From where I sit on a round Vienna bentwood table, I see a papag with a couple of orinolas underneath, a wall of paintings and two shelves of santos, a Maranao chess set, a pair of Chinese cloisonne vases, a tortoise shell salakót, three Quing Dynasty vases, a biombo, a doctor’s cabinet filled with books, and quite a few more.
A shrink will dig into my childhood to account for the mess and no doubt confirm my suspicion that my parents did it, made innocent me an experimental child psychology subject.
At age one, Tatay’s gift was a 12-volume illustrated encyclopedia. My bedtime stories were Philippine mythology and folk tales. A boxful of letter envelopes still with stamps still stuck on kept me busy and out of trouble—it takes forever to unstick the stamps and arrange them in notebooks. It also taught me geography, history and politics, botany and zoology, currencies. Tia Juli got me into coins. We pasted the large one-centavo copper coins on the cardboard backing of pad paper. She also aided and abetted my stamp collecting, making sure I had first day covers.
Then there was my Lola. We were a good match. She was a great storyteller and I was an inquisitive brat. We spent hours and hours talking about her Bulacan childhood, how they fled to the hills of Loma de Gato as American soldiers advanced toward Malolos, and how they found only ashes when they returned to their Marilao riverside home.
All these got me interested in and into collecting an open-ended variety of objects—books and printed matter, paintings, santos, furniture, ceramics, costumes and accessories, photographs, vestments, furniture, etc.
I used to decompress from workweek stresses by spending Saturday afternoons browsing shops. I had a wife and young children to think about and with a U.P. assistant professor’s salary I regretfully missed out on a lot of things. Just the same, my house is full of odds and ends—name it and I probably have one or two.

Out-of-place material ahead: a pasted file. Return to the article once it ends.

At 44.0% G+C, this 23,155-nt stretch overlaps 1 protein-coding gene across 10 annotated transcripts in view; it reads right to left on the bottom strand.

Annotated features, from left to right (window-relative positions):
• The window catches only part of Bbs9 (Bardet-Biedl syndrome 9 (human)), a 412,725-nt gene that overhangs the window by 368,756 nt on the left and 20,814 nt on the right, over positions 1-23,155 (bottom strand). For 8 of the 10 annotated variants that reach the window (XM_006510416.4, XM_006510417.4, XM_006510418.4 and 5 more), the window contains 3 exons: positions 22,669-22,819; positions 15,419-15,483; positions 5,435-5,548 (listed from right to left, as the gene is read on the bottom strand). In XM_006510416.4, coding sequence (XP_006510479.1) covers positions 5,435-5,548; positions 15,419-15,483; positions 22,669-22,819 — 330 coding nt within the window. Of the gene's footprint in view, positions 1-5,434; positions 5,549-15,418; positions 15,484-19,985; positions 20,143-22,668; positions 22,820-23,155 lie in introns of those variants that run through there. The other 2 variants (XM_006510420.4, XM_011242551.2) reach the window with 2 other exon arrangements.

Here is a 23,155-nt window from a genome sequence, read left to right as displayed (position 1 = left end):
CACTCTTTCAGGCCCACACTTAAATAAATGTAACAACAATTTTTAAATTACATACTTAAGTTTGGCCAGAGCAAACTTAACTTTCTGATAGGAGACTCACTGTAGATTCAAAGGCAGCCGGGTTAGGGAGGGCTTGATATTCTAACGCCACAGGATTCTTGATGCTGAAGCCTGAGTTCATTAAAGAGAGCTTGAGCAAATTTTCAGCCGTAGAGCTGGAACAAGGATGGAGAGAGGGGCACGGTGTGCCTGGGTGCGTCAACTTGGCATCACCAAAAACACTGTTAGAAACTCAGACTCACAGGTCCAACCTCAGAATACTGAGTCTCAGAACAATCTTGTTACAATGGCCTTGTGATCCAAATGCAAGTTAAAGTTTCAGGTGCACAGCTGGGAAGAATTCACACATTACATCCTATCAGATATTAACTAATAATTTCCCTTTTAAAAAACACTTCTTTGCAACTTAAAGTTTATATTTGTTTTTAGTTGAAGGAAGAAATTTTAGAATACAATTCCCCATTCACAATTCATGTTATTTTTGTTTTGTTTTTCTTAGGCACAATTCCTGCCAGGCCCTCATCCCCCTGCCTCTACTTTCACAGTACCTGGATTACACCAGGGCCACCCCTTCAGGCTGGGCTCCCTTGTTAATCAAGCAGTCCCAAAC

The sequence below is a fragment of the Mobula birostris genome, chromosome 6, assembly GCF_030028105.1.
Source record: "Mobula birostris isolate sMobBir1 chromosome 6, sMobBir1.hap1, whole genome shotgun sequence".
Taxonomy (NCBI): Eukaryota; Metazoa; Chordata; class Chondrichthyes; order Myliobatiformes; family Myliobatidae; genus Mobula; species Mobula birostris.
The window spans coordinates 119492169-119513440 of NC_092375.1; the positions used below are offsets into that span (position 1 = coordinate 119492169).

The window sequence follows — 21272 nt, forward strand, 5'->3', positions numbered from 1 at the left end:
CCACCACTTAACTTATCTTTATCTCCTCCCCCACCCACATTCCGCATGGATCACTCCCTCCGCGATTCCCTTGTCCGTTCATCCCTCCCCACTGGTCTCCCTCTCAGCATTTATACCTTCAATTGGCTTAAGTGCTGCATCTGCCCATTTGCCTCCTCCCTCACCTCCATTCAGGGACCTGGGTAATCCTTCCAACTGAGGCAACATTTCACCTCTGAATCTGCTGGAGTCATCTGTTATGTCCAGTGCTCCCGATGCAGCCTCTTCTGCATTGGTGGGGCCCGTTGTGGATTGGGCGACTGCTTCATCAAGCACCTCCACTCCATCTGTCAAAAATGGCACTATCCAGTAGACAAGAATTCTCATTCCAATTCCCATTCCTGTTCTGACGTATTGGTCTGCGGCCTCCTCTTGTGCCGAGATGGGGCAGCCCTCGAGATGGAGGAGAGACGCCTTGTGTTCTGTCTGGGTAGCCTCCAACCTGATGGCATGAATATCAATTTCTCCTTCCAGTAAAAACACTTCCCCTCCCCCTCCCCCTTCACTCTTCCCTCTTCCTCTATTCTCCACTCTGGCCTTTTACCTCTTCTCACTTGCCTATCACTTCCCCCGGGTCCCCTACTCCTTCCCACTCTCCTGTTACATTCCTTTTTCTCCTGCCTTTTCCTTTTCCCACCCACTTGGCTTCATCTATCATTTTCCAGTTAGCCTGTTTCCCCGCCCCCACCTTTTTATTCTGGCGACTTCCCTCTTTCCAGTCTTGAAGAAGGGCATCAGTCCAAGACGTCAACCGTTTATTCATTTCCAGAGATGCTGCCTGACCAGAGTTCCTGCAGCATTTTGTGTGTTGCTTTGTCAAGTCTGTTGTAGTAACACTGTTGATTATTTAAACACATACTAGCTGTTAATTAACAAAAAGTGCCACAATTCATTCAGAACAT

Each object has a story.
Excavated ceramics was the in thing during the 1960s and 1970s when diggings in Santa Ana and Laguna and later in Mindoro, Agusan, and other places yielded coveted objects.
I began collecting them too even as I was vaguely bothered by the thought that dearly departeds had been dug up to get at them. (Our ancestors were sent off to their maker fully adorned with gold jewelry and equipped with Chinese, Vietnamese, and Thai ceramics, pottery, and other valuables.)
The ceramics were out of reach (a tiny blue and white Ming Dynasty jarlet cost ₱600, which was about one third of my monthly salary) and on seeing the Leandro Locsin and Roberto Villanueva collections, I realized I could never come close. I gave up and all I have are common and badly restored pieces like a stoneware dish from Vietnam (formerly known as Annam) with a fat fish happily minding its own business.
One day I decided the ceramic pond needed jazzing up, took it to Ang Kiukok and asked him to do something. He added the two 20th century barracuda circling the oblivious 700+ year old gobby.
It was already twilight and I was rushing to catch my train back to Rome after a long day of trudging through the Uffizi, Pitti, and other must-sees of Florence. I almost bumped into an old man with a pushcart filled with engravings. Using broken Spanish and sign language, I asked if he had anything on the Philippines and he had this one priced at the lire equivalent of $10. It was a 1785 map of the Philippines, “Isole Filippine,” printed by Antonio Zatta e Figli in Venice. That was in July 1966, shortly before the great November flood that swamped the city and probably swept away the poor man’s stock.
Years later in Paris while walking along a small Left Bank street, I saw a map in a shopwindow, stopped, and went in. It was a map of the Philippines engraved by Jacques-Nicolas Bellin, mapmaker to King Louis XIV. It was expensive, $300, but I thought I’d give it to President Marcos, who also collected maps. It was left behind in 1986 when the Marcoses departed in a bit of a hurry and now it is in Malacanang’s Presidential Library and Museum, nicely acknowledged as a gift from me.
Note: The Roberto Villanueva ceramics collection and the Leandro and Cecilia Locsin gold collection are on exhibit at the Ayala Museum. Bahay Tsinoy in Intramuros also has a good representative collection of Chinese ceramics. The Preidential Library and Museum’s permanent exhibit includes President Marcos’ Murillo-Velarde Map.
Comments are cordially invited, addressed to [email protected]